Gareth Messenger - @G_Messenger
EMBED VIDEO - https://www.youtube.com/watch?v=dg5XxDBFi0c
A rivalry renewed. Barcelona and Manchester United locked horns in the final of the UEFA Champions League final, just two years and one day after their meeting in Rome.
On 28 May 2011, Barcelona repeated the trick and put United to the sword to win another European Cup at Wembley Stadium, although you could argue the second instalment was more poetic and emphatic from a Barca point of view.
There was no repeat of 1968 Wembley euphoria for United in their bid to lift a fourth European Cup, just an unwelcome reminder of how it felt to be outplayed in 2009.
Even without mercurial captain Carles Puyol in the starting line-up, Barcelona looked unfazed by a United side who clearly had a point to prove, and wrongs to put right.
But much like 2009, United began the game like a team with a well-drilled plan. Park Ji-sung was tasked with harrowing Dani Alves, while Wayne Rooney was given the freedom to impose his physical tenacious style onto makeshift centre-back Javier Mascherano.
Such was United’s regimented operation, they even failed to be drawn into the open space, and out of position, occupied by Lionel Messi who resembled an eager child desperate to kick the ball in a park.
But as time developed, and the longer United failed to make an impact on the scoresheet, the plan began to unravel. Barcelona were building up attacks in the familiar waves around the edge of United's penalty area, with Xavi, Andres Iniesta and David Villa always involved but Messi never far from the ball or the point of danger.
Mistakes from Antonio Valencia and Ryan Giggs allowed Messi a sniff of a chance which he failed to capitalise on, but it left Alex Ferguson fuming on the touchline. Inevitably, the first goal arrived. Pedro finished off a pass from Xavi to give Guardiola’s side the lead.
What United had to do now was find a better reaction than they managed in Rome two years ago, when their self-belief and organisation began to wilt as soon as Barcelona took the lead, and remarkably they found it within seven minutes.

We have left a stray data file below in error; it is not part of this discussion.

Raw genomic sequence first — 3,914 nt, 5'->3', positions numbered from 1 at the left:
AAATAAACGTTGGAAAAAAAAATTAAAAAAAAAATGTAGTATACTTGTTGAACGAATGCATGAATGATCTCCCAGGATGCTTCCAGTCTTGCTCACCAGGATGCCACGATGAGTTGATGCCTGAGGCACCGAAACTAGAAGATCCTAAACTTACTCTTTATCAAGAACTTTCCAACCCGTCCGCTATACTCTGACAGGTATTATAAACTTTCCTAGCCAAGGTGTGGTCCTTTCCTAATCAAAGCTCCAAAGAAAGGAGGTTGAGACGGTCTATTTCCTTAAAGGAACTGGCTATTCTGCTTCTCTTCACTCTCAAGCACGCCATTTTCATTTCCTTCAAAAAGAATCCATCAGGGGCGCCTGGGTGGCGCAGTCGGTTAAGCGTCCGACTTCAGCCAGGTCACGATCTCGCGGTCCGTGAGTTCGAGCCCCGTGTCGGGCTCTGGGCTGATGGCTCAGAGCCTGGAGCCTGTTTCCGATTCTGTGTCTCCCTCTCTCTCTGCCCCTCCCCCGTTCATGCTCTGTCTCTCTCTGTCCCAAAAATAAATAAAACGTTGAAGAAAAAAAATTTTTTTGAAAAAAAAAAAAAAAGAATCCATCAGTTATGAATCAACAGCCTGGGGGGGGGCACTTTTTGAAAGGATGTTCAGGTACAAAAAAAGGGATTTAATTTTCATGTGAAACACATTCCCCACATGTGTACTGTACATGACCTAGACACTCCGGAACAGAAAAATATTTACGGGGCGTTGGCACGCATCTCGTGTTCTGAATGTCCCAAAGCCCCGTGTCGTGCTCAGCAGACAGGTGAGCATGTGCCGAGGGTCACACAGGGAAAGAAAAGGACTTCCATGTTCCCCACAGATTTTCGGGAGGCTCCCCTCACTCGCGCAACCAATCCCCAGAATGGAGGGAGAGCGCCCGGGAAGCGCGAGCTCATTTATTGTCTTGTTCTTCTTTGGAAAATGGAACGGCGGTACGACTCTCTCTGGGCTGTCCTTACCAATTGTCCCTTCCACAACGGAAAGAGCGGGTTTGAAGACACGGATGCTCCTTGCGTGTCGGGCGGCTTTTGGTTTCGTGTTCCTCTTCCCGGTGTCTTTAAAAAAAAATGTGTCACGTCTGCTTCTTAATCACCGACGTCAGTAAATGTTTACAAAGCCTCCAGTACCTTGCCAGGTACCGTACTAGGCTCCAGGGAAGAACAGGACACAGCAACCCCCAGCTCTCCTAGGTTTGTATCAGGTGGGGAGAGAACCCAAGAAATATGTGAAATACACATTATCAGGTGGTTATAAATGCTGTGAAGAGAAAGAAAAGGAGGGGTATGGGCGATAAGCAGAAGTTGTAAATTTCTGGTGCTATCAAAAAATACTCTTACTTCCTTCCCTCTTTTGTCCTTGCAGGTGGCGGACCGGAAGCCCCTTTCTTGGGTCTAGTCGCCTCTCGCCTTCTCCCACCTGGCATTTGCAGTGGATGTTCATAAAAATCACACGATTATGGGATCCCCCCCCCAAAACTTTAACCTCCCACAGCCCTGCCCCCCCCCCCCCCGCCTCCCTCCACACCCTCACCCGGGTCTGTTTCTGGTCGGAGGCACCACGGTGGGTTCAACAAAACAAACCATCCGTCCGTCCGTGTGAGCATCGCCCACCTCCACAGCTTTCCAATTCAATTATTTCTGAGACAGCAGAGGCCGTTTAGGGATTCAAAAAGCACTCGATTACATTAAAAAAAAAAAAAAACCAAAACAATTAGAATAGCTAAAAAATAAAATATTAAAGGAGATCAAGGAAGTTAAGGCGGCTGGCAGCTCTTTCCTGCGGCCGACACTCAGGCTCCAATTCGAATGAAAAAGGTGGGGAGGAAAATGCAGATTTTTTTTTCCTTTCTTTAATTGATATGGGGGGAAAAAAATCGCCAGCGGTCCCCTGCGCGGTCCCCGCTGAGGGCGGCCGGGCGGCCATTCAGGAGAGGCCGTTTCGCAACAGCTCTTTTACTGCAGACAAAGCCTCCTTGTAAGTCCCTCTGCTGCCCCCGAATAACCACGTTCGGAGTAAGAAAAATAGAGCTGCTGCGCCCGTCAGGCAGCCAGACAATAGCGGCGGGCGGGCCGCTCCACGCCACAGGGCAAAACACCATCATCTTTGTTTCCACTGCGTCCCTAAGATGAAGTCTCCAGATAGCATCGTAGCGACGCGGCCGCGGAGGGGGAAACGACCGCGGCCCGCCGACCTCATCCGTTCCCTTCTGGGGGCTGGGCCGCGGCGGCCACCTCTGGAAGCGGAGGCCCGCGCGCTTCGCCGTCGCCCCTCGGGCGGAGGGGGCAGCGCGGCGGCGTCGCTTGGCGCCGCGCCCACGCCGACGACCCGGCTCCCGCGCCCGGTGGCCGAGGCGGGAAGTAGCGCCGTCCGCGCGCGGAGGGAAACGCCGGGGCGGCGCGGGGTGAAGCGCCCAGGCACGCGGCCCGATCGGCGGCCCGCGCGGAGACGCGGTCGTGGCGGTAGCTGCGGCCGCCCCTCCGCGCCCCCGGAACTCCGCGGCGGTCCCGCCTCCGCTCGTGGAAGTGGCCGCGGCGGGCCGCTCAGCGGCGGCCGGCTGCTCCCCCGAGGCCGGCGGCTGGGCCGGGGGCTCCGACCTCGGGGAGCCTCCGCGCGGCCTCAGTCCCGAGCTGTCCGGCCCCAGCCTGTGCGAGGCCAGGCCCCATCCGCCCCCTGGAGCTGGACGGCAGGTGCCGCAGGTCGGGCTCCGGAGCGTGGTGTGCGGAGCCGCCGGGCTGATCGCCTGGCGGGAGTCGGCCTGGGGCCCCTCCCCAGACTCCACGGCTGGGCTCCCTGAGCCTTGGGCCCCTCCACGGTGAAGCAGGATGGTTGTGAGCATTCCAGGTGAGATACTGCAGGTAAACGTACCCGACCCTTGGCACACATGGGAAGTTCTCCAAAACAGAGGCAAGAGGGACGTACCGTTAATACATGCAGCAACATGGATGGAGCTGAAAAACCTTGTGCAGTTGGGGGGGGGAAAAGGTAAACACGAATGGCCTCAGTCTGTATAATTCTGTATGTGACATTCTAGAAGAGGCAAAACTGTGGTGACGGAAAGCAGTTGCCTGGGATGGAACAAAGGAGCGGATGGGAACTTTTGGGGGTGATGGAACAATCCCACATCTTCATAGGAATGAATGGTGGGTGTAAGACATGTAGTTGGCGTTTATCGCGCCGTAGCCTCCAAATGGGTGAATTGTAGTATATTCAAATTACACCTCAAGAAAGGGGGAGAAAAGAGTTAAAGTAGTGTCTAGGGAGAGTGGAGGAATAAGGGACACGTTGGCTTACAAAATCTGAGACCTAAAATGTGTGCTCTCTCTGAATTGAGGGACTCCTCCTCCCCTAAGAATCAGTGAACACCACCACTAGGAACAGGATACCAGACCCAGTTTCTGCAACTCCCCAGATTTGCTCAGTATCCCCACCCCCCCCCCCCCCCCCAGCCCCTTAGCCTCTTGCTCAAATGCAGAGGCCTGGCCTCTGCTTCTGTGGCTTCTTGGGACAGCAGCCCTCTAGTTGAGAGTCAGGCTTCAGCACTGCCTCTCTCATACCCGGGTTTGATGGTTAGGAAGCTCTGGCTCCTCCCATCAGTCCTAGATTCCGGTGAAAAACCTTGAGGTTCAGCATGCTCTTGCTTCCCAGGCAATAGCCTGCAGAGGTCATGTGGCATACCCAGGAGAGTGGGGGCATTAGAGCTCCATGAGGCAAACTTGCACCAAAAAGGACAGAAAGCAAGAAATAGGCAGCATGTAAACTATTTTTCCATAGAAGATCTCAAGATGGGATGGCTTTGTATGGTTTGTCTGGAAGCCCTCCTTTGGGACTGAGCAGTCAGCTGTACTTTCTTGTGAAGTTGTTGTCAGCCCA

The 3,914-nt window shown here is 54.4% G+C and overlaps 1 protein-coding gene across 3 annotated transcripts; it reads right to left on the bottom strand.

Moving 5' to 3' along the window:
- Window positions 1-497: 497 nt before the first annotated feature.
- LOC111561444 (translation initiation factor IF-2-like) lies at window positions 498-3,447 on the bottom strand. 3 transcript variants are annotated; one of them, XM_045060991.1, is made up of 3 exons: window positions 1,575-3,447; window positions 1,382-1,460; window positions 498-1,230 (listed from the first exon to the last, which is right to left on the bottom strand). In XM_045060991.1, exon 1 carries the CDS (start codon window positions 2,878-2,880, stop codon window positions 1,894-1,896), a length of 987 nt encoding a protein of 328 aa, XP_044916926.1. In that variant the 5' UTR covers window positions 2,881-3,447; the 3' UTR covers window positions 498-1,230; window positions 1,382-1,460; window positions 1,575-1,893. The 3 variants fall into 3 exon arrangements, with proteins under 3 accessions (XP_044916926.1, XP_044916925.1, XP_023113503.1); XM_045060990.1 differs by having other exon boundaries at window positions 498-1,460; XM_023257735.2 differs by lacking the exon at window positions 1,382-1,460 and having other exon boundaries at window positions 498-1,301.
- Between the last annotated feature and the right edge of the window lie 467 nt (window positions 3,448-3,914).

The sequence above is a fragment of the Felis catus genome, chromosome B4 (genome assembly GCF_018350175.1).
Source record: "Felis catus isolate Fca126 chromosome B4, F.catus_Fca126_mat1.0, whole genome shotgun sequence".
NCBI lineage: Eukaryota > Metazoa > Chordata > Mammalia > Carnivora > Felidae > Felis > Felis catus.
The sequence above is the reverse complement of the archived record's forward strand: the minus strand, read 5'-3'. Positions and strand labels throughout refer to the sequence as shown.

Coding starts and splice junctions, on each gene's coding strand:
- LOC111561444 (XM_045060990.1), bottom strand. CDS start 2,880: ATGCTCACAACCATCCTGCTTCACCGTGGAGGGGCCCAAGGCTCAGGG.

When Michael Carrick and Fabio won the ball following a Barcelona throw on the right, Rooney set off on a determined diagonal run, exchanged passes with Giggs and hit a confident drive beyond Victor Valdes as soon as he had a clear sight of goal. The equaliser came in hope rather than expectation.
Barcelona's dominance continued in the second half, and they regained the lead nearly 10 minutes after the break. Messi masterminded his way through a queue of United defenders before firing a laser of a shot past Edwin Van der Sar. Those in the colours of the Catalan club erupted as Messi celebrated his first-ever goal on English soil.
After that, it became an onslaught. Barcelona was queueing up to take shots at Van der Sar before Villa scored the third. The goalkeeper made notable stops from Messi, then Xavi, then Iniesta, but had no chance with Villa's delightful curler, after Nani had come on for Fabio and was immediately let down by his first touch.
He, and the rest of his United teammates were made to look clumsy and inept. Although, throughout this period, most who crossed Barca’s path were made to look the same.